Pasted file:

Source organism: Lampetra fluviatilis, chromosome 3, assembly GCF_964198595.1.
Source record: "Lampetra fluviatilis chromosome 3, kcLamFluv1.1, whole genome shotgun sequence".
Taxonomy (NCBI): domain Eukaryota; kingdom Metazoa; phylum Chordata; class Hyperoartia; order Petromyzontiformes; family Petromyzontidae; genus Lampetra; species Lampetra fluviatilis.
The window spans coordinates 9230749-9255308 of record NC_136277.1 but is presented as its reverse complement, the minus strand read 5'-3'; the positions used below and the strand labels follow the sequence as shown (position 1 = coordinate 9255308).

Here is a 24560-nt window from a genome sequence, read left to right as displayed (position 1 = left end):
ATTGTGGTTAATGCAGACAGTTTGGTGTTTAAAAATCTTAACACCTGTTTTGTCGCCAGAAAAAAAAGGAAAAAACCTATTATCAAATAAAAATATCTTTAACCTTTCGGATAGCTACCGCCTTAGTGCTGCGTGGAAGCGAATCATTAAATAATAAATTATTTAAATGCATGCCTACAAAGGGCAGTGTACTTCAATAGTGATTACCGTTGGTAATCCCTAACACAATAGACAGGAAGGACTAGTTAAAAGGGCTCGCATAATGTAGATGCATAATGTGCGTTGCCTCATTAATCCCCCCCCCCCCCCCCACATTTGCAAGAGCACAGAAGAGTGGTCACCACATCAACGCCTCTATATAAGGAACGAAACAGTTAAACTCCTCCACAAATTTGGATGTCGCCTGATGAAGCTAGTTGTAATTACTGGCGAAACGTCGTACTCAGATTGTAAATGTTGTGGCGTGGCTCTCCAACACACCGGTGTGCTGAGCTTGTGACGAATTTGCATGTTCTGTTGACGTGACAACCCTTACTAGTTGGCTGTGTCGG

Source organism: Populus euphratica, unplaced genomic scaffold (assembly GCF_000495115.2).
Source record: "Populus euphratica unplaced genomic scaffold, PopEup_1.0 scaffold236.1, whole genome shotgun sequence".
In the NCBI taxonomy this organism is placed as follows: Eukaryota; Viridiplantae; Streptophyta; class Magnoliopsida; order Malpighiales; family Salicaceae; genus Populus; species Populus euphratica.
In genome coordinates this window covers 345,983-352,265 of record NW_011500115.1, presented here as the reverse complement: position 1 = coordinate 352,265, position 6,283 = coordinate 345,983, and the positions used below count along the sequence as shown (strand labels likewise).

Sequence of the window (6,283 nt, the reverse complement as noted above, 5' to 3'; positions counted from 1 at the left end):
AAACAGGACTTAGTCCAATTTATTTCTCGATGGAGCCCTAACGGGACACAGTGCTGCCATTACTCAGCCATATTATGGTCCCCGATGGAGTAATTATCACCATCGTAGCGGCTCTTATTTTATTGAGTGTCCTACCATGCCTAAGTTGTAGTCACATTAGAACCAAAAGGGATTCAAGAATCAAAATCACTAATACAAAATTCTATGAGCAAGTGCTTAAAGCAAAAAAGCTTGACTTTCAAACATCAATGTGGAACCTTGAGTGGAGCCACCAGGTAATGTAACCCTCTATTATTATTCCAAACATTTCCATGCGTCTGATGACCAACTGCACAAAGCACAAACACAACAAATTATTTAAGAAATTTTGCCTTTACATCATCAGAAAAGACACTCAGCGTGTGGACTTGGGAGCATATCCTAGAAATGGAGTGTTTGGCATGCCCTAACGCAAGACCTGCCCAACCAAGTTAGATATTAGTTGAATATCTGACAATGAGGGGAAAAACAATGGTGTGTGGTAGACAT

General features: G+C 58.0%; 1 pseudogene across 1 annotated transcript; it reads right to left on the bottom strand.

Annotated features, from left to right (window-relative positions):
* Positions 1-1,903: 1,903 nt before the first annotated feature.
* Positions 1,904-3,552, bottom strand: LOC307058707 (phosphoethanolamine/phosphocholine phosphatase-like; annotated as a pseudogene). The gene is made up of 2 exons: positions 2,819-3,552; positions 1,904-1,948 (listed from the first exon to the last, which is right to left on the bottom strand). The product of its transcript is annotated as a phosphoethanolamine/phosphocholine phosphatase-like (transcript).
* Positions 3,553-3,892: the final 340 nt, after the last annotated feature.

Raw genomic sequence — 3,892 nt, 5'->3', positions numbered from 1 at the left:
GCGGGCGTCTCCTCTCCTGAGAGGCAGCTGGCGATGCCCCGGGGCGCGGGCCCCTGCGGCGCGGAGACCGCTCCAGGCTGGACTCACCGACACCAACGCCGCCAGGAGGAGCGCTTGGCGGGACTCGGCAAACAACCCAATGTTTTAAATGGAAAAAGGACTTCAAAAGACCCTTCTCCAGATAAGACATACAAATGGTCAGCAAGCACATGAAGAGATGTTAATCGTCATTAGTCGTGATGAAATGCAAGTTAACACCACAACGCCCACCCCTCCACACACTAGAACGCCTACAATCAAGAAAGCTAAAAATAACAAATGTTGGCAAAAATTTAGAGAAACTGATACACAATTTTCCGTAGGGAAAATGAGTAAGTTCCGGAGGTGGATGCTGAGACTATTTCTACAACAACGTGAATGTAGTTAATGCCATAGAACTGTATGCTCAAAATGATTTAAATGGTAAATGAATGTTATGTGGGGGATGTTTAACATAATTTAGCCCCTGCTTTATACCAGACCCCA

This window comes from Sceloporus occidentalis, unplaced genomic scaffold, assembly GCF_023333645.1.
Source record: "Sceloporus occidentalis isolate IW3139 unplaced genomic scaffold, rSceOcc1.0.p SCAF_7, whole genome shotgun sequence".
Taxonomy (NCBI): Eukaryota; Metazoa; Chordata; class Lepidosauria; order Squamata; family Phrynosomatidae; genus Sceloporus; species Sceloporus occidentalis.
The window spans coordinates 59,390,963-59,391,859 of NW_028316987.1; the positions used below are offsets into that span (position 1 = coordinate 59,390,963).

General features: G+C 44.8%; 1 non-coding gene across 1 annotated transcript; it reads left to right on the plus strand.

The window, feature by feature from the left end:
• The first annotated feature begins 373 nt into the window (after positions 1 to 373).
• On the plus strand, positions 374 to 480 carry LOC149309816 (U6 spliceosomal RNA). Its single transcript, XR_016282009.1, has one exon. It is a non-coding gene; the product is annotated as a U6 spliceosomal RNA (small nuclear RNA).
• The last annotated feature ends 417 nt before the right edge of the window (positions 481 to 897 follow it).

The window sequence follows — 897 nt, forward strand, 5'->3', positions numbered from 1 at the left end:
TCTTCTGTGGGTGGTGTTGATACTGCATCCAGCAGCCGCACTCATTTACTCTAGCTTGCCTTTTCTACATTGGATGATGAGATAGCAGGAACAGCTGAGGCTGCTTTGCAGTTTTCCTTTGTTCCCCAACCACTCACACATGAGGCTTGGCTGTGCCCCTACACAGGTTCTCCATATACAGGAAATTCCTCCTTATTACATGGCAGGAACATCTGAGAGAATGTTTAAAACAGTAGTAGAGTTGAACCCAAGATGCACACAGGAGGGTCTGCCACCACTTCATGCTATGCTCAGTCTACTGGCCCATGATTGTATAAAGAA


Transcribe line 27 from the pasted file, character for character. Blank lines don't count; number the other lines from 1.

• On the plus strand, positions 374 to 480 carry LOC149309816 (U6 spliceosomal RNA). Its single transcript, XR_016282009.1, has one exon. It is a non-coding gene; the product is annotated as a U6 spliceosomal RNA (small nuclear RNA).